Wednesday, April 25, 2007

Milton looking for his portrait in a spoon?

I'm not sure how I feel about the news that Sam Mendes is at work on a film version of my very favorite novel, George Eliot's Middlemarch.

I have a lot of respect for Sam Mendes, so I expect he'll do a decent job. And he has exclusive access to Kate Winslet, who might just be the perfect Dorothea. But the best possible movie adaptation would still be a poor substitute for rereading the book, in my opinion. I feel that way about books-turned-movies in general, and I'm always surprised that others don't. I loved The Lord of the Rings on the page, but I fell asleep watching the first movie. Which is about what I expected, because the fact that it was a book was a huge part of why I liked it in the first place. Peter Jackson's realization of Middle Earth, spectacular as it might be, could never be as exciting as the one I built in my head as I read Tolkien's words. I have the same basic reaction to the idea of George Eliot on the big screen, albeit for slightly different reasons. Eliot's greatness lies in large part in her keenly observed psychological portraits. I wouldn't expect to see that reproduced on the screen, but watching the denizens of Middlemarch go about their business without the emotional insight backing it all up seems like a pointless exercise to me.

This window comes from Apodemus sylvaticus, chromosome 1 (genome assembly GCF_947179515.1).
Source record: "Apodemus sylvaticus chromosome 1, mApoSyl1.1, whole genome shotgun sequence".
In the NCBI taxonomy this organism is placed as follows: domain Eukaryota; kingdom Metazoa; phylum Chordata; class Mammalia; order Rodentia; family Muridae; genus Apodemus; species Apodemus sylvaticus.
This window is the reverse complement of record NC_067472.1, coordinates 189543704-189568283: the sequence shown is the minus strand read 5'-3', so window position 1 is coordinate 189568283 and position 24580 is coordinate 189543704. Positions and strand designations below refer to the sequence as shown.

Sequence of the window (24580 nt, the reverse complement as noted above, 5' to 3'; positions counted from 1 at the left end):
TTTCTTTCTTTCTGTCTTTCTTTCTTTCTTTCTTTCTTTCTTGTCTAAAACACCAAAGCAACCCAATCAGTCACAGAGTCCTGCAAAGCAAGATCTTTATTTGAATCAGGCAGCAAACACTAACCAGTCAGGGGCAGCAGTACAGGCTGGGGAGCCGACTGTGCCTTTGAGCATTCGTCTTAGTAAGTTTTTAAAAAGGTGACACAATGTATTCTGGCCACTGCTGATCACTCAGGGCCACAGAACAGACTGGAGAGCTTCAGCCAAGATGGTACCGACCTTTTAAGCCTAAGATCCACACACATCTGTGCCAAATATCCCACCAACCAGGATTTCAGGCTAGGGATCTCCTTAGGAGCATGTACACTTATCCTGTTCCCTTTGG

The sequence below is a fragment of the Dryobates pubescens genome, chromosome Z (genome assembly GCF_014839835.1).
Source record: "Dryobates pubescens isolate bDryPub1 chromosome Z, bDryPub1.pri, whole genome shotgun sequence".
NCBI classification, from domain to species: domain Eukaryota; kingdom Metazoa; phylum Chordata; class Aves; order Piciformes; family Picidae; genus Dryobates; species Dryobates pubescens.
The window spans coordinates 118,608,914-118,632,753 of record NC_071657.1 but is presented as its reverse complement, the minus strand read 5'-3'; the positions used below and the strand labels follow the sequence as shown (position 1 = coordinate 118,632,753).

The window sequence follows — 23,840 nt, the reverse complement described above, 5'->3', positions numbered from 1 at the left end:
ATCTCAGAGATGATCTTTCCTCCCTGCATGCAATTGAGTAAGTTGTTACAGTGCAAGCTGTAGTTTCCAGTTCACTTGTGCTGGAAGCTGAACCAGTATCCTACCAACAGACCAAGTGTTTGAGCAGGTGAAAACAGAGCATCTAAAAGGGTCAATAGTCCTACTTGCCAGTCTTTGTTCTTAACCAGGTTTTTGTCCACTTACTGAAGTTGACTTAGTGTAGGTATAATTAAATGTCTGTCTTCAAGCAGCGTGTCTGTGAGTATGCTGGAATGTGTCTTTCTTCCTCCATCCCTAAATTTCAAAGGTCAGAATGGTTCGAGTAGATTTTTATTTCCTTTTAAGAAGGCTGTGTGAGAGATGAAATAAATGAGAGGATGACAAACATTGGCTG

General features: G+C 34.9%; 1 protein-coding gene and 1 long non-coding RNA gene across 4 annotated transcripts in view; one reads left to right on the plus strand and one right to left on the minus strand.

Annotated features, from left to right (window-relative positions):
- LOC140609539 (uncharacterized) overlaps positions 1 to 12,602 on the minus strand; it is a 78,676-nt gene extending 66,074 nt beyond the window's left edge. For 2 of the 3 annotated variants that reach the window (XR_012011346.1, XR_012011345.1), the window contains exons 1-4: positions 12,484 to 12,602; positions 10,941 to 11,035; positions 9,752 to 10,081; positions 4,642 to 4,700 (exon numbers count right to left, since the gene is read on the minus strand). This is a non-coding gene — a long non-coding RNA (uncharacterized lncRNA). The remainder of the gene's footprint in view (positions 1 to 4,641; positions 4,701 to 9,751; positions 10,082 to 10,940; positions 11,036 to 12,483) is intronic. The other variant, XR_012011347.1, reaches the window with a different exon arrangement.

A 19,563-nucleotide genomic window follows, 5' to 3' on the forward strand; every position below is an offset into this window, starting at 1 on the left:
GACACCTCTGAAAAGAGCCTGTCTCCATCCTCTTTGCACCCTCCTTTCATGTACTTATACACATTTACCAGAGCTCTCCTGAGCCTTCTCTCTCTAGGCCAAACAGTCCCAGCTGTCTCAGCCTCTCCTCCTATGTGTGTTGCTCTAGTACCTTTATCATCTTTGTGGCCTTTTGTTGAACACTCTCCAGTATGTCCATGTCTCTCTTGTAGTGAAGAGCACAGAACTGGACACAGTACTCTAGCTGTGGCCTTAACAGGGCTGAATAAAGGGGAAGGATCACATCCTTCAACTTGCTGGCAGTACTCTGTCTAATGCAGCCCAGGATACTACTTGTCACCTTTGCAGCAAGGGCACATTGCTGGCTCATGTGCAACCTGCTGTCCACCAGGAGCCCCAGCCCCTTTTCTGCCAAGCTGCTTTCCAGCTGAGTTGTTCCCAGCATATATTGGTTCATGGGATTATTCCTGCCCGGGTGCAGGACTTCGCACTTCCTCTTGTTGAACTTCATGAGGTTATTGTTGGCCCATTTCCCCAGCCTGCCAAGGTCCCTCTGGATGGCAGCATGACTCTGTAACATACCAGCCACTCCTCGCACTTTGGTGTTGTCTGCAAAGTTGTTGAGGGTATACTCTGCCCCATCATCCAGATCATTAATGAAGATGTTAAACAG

I suppose it's possible that the movie will turn out to be a creative complement to the novel, instead of a lackluster replacement. I can think of one occasion where that was the case: Stanley Kubrick's 1962 movie Lolita is very nearly as fascinating as Nabokov's book. It somehow captures the spirit of the novel even when tweaking the particulars -- and maybe because Kubrick and screenwriter Nabokov knew when to depart from the page -- so it succeeds as a stand-alone work and as a companion to the book. I have a hard time imagining so felicitous an outcome here -- after all, Eliot is not available to draft the screenplay -- but one never knows, do one? Especially if Kate Winslet gets the part. And anything that inspires people to pick up the original is probably a good thing. I kind of want to read it again right now.

No comments: